I’m going to live my life as an actress and you have no place in my future. You had your chance, you blew it. I’m done with you.
He hadn’t been able to plead or even utter a word. The shock of everything left him weak. All he was able to do was reach for her hand. But she let him hold it only for a short moment before she let go.
“You’re losing everything, Tayo,” she said. “Don’t you think you need to stop and think about where your life is headed?”
She had no idea that he had already stopped and thought; when his father’s family gave him the privilege to be the first to pour earth over the man’s coffin. Tayo had held the white sand in his hand and like one whose life was flashing before his eyes in his final moments, he had thought about all his mistakes and foolishness, and seen the pointlessness of his ways. Dapo told him later, that he had stood there until the small crowd at the funeral began to murmur. Only then did he open his hands and let dust return to dust.
He hadn’t been the same since then.
I’m not okay, mom. I’ve lost my wife, my marriage, my father and now I’m losing you.
“Why didn’t you tell me you had cancer, mom?” he asked.
“I didn’t think it was something anyone needed to worry themselves over,” Joyce replied. “I’ll be fine. Just pray for me…”
“I want to fly over,” he blurted. Joyce stopped speaking. Surprise showed on her frail face.
“You’d do that?”
“We will do that,” Toni answered.
“Both of you?”
“And Dapo,” Tayo added.
More tears ran down Joyce’s face. She was unable to contain herself as she began to weep again; but this time, she went into a coughing spell that was so intense they all held their breaths. Her nurse’s face popped into the screen.
“Is she okay?” Toni asked the lady.
“She’ll be fine. But I need to hang up now.”
“No,” Joyce said between coughs.
“No, Joyce. You will talk to your family tomorrow. Now, you need to rest.”
“No, mom,” Tayo insisted. “Rest. We’ll call tomorrow.”
Joyce scarcely heard him. Her cough had gotten worse. The nurse hung up and left them in sad silence. Tayo turned to Toni and saw that she had gone comatose.
“Aunty Toni?” Lade called.
She was silent.
“Toni?” Leticia repeated.
Toni stood up and walked out of the room. Leticia went after.
“Toni, your mom will be fine,” she said, stopping her.
“Maybe none of you saw it but I saw the hanky in her hand. She was coughing out blood. Tish, blood. She’s not going to be fine.”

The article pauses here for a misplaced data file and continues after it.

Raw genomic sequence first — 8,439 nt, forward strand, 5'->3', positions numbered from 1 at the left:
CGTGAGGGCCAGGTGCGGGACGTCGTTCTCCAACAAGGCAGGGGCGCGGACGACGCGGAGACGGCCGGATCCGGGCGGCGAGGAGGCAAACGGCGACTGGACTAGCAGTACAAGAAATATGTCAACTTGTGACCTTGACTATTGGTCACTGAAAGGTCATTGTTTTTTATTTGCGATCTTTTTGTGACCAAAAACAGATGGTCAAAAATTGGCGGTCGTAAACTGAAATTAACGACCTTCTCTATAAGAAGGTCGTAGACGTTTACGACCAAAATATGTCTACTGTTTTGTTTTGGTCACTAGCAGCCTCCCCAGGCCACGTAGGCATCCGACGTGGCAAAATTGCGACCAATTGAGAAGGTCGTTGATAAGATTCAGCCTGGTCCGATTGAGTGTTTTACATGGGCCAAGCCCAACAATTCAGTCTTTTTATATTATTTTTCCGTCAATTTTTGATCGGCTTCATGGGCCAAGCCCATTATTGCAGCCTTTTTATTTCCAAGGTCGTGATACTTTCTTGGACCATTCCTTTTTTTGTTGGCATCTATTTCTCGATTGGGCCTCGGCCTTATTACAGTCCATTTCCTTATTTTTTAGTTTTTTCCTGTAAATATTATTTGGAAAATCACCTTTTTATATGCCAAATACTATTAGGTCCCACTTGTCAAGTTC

Leticia tried to speak but Toni walked past her, picked her car key from the center table and left the house.
At first, she didn’t know where to go. She drove around a bit, crying and barely listening to her favorite radio station which was warming up its audience for a lively night.
And then she remembered that she had Andre, who once told her that if she needed someone to talk to, he was always there.
Thus, she ferried her torn self to his house. When he came to the door, she put on a brave smile but it was quickly swamped down by tears.
“I can’t smile,” she whispered. “I’d rather have the cuddle.”
Andre drew her in and shut the door. She lost herself in his embrace.
Heartbreak to him would always be Bon Genre by Maxazria. It was the perfume she had on when she finally ended things with him.
She had let him kiss her as they both lay on the bed in his hotel suite which could have been a love haven for both of them that weekend. But she had chosen to lodge in another hotel and visited him only after her meeting with the furniture company executives she had flown in to see.
He kissed her. She kissed back. They kissed each other until his hand found her breast.
She stopped him then, pushing back and leaving the bed. When he made to touch her, she recoiled. And then she gave him the talk. It was a long one, unlike all the others. She talked about Salma a lot and about Folarin too but said nothing about their feelings towards each other. It was as if, to her, the way he loved her meant nothing. In her long speech, she missed out the part where he adored her like she was an old shirt that came out from the wash, smelling fresh and new, yet resting on his form intimately. Or how every morning she was to him like that exhilarating, matchless moment on a rollercoaster ride for the first time where one’s heart lurches and all they want to do is to scream out.